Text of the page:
Oracle taps into Sun tech for faster Exadata

The database giant has used Sun FlashFire technology in a version of the data-warehousing appliance
Written by Toby Wolpe, Contributor

Database giant Oracle has drawn on Sun hardware technology in a new version of its Exadata data-warehousing appliance, which it describes as significantly faster than the previous model.

In an announcement on Tuesday, Oracle said the Exadata Database Machine Version 2 uses Sun FlashFire technology to increase performance and the scalability of online transaction processing (OLTP).

In a statement, Oracle chief executive Larry Ellison said Exadata Version 2 is twice as fast as Exadata V1 for data warehousing. "It's the only database machine that runs OLTP applications," he added.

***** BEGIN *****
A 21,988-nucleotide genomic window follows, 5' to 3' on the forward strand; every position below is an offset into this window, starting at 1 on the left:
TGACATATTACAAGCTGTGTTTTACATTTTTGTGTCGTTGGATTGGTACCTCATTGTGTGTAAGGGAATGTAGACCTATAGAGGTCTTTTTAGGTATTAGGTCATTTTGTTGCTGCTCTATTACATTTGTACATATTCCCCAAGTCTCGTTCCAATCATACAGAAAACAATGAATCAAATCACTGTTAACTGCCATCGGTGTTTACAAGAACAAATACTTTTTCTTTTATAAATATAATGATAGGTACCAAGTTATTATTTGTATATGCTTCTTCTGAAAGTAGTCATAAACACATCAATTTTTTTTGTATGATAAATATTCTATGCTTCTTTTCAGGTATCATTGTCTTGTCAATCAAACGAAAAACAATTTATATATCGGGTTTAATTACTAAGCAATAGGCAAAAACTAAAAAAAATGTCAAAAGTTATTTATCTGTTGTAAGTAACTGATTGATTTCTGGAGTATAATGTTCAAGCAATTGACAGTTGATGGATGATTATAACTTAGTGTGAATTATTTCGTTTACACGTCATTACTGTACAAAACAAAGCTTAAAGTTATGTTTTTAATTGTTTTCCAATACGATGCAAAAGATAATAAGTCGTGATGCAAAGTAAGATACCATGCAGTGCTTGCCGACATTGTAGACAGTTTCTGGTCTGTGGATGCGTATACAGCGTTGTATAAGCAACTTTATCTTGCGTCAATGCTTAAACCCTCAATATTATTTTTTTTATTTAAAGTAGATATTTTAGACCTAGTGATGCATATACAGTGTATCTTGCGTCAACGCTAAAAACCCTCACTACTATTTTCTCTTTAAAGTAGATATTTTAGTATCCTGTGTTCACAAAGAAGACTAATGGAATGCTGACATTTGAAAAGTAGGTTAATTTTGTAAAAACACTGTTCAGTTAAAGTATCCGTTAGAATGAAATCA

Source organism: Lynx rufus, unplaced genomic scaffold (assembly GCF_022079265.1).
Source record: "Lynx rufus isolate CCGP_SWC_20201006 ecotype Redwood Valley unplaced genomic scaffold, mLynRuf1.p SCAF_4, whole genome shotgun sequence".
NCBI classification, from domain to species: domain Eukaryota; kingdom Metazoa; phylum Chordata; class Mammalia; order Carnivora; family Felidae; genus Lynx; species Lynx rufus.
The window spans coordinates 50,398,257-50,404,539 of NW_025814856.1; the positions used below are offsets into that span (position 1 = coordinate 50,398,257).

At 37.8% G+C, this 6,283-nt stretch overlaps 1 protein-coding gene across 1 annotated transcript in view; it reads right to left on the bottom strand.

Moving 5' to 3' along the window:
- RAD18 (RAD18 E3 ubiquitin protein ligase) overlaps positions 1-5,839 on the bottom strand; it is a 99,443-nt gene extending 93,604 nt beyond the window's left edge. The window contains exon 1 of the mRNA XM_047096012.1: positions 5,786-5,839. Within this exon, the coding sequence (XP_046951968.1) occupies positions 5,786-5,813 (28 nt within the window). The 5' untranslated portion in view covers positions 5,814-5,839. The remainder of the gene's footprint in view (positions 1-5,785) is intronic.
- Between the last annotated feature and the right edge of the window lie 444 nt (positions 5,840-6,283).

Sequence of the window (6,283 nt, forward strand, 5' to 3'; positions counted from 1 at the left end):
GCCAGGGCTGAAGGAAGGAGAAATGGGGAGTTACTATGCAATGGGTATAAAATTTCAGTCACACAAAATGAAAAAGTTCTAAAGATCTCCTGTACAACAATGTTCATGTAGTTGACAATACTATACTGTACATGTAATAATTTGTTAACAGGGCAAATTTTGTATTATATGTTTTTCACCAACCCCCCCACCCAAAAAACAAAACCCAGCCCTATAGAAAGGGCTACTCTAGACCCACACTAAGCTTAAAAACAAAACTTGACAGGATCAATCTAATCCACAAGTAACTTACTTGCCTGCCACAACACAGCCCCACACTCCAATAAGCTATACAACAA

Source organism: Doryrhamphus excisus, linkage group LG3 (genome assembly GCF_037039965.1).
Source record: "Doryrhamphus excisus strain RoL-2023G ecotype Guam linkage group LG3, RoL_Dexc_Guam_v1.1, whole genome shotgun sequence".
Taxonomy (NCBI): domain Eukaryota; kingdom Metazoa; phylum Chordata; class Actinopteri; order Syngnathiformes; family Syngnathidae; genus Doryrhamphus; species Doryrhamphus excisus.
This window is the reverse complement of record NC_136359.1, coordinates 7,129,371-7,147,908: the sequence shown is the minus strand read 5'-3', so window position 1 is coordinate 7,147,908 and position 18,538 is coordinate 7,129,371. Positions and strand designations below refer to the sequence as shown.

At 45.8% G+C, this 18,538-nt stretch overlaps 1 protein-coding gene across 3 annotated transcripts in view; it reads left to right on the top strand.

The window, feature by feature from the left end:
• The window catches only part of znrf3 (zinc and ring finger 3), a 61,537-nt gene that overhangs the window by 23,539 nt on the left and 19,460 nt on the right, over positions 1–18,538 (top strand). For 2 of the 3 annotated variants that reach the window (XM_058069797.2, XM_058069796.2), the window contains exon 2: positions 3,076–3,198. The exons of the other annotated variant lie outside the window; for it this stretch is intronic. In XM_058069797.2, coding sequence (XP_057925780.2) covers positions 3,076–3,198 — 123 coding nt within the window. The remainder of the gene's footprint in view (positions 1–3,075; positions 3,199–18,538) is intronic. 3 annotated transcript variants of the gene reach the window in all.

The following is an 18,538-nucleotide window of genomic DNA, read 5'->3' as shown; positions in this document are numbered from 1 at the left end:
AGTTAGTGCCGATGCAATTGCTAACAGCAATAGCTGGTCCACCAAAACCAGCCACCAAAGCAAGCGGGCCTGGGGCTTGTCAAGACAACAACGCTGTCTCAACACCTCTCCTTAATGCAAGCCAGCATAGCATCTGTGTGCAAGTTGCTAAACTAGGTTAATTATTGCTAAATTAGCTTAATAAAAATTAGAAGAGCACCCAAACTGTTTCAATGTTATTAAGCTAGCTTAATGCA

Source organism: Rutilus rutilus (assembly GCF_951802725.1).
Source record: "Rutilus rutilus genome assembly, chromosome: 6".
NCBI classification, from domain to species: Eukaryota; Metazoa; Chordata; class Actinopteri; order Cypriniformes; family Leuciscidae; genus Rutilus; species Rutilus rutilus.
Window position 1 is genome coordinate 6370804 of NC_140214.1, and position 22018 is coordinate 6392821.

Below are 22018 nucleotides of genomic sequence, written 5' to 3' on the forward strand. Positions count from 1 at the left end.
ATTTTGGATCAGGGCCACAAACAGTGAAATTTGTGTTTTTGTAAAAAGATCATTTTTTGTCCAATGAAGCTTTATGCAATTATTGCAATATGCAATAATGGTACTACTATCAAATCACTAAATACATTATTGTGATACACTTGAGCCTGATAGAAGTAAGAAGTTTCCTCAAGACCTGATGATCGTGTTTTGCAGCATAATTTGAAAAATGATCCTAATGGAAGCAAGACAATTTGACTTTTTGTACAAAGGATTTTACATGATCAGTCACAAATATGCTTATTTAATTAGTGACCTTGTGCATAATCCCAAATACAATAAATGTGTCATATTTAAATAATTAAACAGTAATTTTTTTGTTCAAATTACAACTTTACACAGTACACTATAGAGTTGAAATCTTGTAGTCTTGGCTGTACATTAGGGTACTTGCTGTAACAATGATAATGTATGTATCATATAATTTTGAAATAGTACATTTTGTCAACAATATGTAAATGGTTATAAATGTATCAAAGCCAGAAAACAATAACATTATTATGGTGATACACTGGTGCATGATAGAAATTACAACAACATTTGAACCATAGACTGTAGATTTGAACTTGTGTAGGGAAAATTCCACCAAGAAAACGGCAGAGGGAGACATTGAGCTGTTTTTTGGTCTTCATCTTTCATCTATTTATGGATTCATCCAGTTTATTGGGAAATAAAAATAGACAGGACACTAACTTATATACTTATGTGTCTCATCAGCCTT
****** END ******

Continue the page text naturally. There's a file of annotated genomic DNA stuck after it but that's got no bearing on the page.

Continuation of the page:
The appliance combines Intel Nehalem processors with up to 5TB of flash memory, fast DDR3 memory and SAS disks running at 6Gbps with a 40Gbps InifinBand network. Raw storage capacity is 100TB of SAS disks or 336TB or Sata disks per rack.

In April, Oracle announced plans to buy Sun for $7.4bn (£4.5bn). The proposed acquisition was approved by US authorities in August, but is being examined by the European Commission for potential antitrust issues.

The first version of the Exadata appliance, launched in September 2008, was produced in conjunction with HP, with which Oracle has had a partnership agreement.

The status of that agreement has yet to be clarified in light of Oracle's planned takeover of Sun. However, according to an Oracle spokeswoman quoted by Reuters on Tuesday, Oracle has now ended the HP partnership. Oracle declined to comment on the report.

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